A Russian research group, Kaspersky Lab, has uncovered a very tricky bit of NSA spyware that can embed in virtually any hard drive, no matter the manufacturer, to collect information, or even control computers remotely:
According to Kaspersky, the spies made a technological breakthrough by figuring out how to lodge malicious software in the obscure code called firmware that launches every time a computer is turned on. . . .
Though the leaders of the still-active espionage campaign could have taken control of thousands of PCs, giving them the ability to steal files or eavesdrop on anything they wanted, the spies were selective and only established full remote control over machines belonging to the most desirable foreign targets, according to Raiu. He said Kaspersky found only a few especially high-value computers with the hard-drive infections.
The question is how spies got the source code for these hard drives. One couldn’t guess at such information, so the spies would have had to gain access to insider information. Is it possible the hard drive manufacturers cooperated with the NSA? Possibly.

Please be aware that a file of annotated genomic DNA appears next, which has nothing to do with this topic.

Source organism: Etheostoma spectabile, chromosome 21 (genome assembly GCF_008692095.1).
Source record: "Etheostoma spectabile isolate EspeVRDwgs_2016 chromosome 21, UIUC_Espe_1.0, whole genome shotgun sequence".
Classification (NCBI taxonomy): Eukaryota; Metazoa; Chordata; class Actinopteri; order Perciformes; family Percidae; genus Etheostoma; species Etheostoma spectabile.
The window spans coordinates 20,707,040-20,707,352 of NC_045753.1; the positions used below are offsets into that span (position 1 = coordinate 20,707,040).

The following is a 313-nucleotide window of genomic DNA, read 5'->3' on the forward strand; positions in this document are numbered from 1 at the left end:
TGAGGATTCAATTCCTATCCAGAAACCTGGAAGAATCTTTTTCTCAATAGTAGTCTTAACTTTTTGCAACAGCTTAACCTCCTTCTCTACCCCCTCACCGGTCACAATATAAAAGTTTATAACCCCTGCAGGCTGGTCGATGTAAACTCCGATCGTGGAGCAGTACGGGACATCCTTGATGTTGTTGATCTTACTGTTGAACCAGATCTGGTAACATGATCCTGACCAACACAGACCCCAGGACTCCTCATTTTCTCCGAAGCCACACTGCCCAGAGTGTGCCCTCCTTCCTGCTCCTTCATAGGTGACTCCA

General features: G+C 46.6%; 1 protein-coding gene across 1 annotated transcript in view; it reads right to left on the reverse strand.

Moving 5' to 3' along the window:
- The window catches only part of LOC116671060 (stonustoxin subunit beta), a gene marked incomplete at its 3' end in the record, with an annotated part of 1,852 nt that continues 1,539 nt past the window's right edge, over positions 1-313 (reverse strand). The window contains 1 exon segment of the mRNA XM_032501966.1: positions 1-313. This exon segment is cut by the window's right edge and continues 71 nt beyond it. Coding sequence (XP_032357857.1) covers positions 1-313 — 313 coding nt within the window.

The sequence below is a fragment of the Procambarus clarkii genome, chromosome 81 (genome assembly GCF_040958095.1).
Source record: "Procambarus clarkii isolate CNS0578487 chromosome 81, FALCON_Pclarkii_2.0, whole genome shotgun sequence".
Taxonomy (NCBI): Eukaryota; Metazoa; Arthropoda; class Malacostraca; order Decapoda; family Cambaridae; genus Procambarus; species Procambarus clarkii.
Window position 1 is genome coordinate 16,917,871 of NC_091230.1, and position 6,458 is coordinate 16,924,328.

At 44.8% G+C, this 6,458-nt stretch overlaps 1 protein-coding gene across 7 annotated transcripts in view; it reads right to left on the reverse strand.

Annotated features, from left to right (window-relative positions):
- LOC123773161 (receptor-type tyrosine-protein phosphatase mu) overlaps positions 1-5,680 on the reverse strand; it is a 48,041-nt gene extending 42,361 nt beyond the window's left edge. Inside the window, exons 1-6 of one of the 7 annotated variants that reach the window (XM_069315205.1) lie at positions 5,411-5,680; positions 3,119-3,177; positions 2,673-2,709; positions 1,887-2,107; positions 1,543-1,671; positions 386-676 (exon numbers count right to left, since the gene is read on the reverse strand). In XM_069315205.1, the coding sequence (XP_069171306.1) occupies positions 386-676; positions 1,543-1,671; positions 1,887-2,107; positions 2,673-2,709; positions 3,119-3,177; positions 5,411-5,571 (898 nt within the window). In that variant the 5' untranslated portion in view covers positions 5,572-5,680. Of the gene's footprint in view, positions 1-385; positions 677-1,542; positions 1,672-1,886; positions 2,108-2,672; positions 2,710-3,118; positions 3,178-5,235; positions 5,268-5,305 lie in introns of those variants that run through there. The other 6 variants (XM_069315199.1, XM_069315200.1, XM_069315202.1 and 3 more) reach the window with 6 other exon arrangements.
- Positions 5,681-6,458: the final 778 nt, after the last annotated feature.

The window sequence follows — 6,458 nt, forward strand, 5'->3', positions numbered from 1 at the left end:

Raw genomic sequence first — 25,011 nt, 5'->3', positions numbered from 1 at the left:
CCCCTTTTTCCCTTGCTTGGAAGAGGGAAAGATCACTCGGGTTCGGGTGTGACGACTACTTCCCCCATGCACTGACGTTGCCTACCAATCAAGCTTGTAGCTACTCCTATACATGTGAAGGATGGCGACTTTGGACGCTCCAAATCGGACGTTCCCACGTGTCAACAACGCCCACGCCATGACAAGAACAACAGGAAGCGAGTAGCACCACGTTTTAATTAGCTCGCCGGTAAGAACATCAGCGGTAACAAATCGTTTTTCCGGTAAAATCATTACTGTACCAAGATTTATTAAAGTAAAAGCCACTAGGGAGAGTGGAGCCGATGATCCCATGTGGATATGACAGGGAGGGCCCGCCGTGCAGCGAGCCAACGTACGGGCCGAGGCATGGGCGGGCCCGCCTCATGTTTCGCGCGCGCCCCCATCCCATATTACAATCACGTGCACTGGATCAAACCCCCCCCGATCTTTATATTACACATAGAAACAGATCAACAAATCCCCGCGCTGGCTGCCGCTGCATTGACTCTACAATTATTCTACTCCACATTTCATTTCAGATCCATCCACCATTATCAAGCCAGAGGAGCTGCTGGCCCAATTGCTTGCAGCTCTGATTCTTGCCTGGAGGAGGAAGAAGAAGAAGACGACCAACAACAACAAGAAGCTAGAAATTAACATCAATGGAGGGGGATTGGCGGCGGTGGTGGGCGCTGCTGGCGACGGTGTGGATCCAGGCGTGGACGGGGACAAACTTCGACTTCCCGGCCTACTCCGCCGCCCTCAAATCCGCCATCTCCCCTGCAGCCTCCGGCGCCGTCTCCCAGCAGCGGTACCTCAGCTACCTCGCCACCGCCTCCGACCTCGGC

But that should worry us. Given the fact that most if not all of these hard drives are manufactured in China, it could very well be the case that other countries, besides the US, have gained access to this information. And it would be all too easy for China to embed spyware in the hard drives at their source. I wouldn’t be surprised if something like this had already happened.
So what now? This technique has been exposed, and it is likely that countries or entities in opposition to the US will do what they can to get clean hard drives free from spyware. Further, this will probably hurt American tech exports, and continue to deteriorate our relations with nominally friendly countries. I’m not sure such a fallout was worth the risk. Does that mean the NSA will stop doing things like this? Likely not.